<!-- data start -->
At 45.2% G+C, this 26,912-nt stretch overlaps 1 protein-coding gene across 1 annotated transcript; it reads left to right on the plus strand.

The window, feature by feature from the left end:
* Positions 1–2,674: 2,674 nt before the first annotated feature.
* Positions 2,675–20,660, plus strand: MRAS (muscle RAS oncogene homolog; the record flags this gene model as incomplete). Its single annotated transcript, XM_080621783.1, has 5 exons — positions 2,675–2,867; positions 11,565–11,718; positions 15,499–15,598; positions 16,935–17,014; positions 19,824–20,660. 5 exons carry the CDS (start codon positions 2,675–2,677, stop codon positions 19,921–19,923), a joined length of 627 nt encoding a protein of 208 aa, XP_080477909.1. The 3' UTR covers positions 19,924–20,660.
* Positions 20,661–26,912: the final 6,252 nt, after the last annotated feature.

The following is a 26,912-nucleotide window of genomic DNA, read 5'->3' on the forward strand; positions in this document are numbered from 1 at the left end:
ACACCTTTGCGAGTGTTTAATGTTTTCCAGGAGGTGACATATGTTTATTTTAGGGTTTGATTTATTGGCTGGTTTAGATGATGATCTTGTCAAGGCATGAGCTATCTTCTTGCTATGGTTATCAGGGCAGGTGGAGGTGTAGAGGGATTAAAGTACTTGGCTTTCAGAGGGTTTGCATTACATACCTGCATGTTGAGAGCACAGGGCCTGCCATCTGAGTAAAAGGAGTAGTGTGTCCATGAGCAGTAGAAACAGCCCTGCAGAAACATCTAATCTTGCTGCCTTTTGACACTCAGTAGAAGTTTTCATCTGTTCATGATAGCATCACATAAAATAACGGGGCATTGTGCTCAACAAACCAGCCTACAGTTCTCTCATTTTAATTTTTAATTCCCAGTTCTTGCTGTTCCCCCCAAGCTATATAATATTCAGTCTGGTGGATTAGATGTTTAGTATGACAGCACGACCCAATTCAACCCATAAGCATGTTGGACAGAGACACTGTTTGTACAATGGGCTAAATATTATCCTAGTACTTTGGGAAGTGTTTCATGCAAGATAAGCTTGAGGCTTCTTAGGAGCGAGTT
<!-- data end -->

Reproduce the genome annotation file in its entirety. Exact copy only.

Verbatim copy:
At 45.2% G+C, this 26,912-nt stretch overlaps 1 protein-coding gene across 1 annotated transcript; it reads left to right on the plus strand.

The window, feature by feature from the left end:
* Positions 1–2,674: 2,674 nt before the first annotated feature.
* Positions 2,675–20,660, plus strand: MRAS (muscle RAS oncogene homolog; the record flags this gene model as incomplete). Its single annotated transcript, XM_080621783.1, has 5 exons — positions 2,675–2,867; positions 11,565–11,718; positions 15,499–15,598; positions 16,935–17,014; positions 19,824–20,660. 5 exons carry the CDS (start codon positions 2,675–2,677, stop codon positions 19,921–19,923), a joined length of 627 nt encoding a protein of 208 aa, XP_080477909.1. The 3' UTR covers positions 19,924–20,660.
* Positions 20,661–26,912: the final 6,252 nt, after the last annotated feature.

The following is a 26,912-nucleotide window of genomic DNA, read 5'->3' on the forward strand; positions in this document are numbered from 1 at the left end:
ACACCTTTGCGAGTGTTTAATGTTTTCCAGGAGGTGACATATGTTTATTTTAGGGTTTGATTTATTGGCTGGTTTAGATGATGATCTTGTCAAGGCATGAGCTATCTTCTTGCTATGGTTATCAGGGCAGGTGGAGGTGTAGAGGGATTAAAGTACTTGGCTTTCAGAGGGTTTGCATTACATACCTGCATGTTGAGAGCACAGGGCCTGCCATCTGAGTAAAAGGAGTAGTGTGTCCATGAGCAGTAGAAACAGCCCTGCAGAAACATCTAATCTTGCTGCCTTTTGACACTCAGTAGAAGTTTTCATCTGTTCATGATAGCATCACATAAAATAACGGGGCATTGTGCTCAACAAACCAGCCTACAGTTCTCTCATTTTAATTTTTAATTCCCAGTTCTTGCTGTTCCCCCCAAGCTATATAATATTCAGTCTGGTGGATTAGATGTTTAGTATGACAGCACGACCCAATTCAACCCATAAGCATGTTGGACAGAGACACTGTTTGTACAATGGGCTAAATATTATCCTAGTACTTTGGGAAGTGTTTCATGCAAGATAAGCTTGAGGCTTCTTAGGAGCGAGTT